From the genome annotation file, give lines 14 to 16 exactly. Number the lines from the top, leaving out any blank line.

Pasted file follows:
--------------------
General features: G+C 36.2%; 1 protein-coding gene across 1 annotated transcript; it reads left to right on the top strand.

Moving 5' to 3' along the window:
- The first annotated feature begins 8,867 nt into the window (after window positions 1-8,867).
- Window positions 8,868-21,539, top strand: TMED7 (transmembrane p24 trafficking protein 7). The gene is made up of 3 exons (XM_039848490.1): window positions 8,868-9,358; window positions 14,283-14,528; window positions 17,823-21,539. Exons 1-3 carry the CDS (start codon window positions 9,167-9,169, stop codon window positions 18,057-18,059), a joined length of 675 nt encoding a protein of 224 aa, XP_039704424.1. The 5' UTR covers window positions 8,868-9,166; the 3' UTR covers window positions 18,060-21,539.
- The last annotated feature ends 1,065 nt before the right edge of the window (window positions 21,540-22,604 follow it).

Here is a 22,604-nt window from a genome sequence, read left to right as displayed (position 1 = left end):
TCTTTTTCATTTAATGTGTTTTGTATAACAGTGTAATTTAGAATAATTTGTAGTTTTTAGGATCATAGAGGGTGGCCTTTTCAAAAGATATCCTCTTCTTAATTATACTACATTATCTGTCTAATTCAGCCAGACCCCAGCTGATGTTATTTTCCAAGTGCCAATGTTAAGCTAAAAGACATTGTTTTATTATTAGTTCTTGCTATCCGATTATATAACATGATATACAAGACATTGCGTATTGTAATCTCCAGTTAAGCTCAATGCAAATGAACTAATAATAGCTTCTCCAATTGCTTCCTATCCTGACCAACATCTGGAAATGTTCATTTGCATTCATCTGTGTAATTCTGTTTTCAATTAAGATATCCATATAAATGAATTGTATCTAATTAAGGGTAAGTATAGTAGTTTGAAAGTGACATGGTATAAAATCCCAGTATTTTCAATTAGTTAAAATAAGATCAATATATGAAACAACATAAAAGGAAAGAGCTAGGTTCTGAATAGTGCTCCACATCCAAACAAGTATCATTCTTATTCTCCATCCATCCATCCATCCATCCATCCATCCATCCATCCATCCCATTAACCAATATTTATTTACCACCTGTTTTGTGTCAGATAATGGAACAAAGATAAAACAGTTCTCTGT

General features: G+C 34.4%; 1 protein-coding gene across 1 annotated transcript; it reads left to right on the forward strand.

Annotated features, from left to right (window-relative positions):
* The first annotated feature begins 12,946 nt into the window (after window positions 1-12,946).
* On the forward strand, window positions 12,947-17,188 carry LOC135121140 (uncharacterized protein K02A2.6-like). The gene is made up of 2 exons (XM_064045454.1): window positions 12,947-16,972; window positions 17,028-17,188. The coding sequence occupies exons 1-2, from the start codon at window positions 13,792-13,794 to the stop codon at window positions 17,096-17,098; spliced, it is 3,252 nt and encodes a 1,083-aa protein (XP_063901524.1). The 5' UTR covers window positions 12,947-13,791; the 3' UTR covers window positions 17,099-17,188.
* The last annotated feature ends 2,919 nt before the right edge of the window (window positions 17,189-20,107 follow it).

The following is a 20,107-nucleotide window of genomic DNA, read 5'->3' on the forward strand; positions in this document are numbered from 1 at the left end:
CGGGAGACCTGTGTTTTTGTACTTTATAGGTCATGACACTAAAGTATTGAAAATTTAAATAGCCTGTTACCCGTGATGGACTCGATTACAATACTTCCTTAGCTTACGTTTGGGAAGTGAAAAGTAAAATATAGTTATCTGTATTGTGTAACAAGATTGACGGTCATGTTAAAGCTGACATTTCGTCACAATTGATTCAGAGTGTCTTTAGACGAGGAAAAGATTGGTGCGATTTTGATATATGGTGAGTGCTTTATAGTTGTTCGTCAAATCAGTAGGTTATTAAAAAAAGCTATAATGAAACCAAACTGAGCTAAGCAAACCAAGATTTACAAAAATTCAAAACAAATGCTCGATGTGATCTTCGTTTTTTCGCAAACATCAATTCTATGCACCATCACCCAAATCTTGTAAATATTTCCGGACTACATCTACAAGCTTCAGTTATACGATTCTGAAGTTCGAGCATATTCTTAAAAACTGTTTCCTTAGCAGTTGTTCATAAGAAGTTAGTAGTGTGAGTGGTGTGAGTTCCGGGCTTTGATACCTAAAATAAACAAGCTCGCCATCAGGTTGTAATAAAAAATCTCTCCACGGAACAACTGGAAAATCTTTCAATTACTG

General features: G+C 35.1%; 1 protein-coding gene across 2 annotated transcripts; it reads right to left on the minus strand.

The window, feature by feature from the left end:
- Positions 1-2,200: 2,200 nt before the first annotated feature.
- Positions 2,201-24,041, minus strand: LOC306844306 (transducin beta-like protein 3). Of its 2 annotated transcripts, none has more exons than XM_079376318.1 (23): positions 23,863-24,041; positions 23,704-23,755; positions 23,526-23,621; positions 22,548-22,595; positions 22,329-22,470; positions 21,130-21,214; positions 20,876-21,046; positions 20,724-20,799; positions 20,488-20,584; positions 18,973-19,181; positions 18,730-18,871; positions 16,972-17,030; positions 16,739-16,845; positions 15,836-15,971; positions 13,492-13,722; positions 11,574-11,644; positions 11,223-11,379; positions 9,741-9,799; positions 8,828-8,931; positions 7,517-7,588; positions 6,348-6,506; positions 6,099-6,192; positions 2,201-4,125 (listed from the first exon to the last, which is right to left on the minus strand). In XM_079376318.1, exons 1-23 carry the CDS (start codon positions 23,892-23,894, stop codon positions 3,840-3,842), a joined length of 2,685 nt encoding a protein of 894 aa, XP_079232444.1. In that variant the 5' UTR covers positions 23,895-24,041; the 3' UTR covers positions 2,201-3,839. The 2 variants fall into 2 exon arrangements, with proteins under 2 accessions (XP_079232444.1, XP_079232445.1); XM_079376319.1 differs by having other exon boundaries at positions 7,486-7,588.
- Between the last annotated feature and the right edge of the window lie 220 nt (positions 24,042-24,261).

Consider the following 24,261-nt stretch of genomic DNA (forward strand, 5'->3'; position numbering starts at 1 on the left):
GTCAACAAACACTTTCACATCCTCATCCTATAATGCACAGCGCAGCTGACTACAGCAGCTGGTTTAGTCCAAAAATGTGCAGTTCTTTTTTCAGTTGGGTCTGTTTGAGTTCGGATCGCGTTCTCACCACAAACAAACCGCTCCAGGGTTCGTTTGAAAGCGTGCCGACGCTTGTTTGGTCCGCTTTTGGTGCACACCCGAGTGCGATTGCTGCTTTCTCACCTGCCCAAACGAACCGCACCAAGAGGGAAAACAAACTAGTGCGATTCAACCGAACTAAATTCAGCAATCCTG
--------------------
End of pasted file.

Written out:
CGGGAGACCTGTGTTTTTGTACTTTATAGGTCATGACACTAAAGTATTGAAAATTTAAATAGCCTGTTACCCGTGATGGACTCGATTACAATACTTCCTTAGCTTACGTTTGGGAAGTGAAAAGTAAAATATAGTTATCTGTATTGTGTAACAAGATTGACGGTCATGTTAAAGCTGACATTTCGTCACAATTGATTCAGAGTGTCTTTAGACGAGGAAAAGATTGGTGCGATTTTGATATATGGTGAGTGCTTTATAGTTGTTCGTCAAATCAGTAGGTTATTAAAAAAAGCTATAATGAAACCAAACTGAGCTAAGCAAACCAAGATTTACAAAAATTCAAAACAAATGCTCGATGTGATCTTCGTTTTTTCGCAAACATCAATTCTATGCACCATCACCCAAATCTTGTAAATATTTCCGGACTACATCTACAAGCTTCAGTTATACGATTCTGAAGTTCGAGCATATTCTTAAAAACTGTTTCCTTAGCAGTTGTTCATAAGAAGTTAGTAGTGTGAGTGGTGTGAGTTCCGGGCTTTGATACCTAAAATAAACAAGCTCGCCATCAGGTTGTAATAAAAAATCTCTCCACGGAACAACTGGAAAATCTTTCAATTACTG

General features: G+C 35.1%; 1 protein-coding gene across 2 annotated transcripts; it reads right to left on the minus strand.

The window, feature by feature from the left end: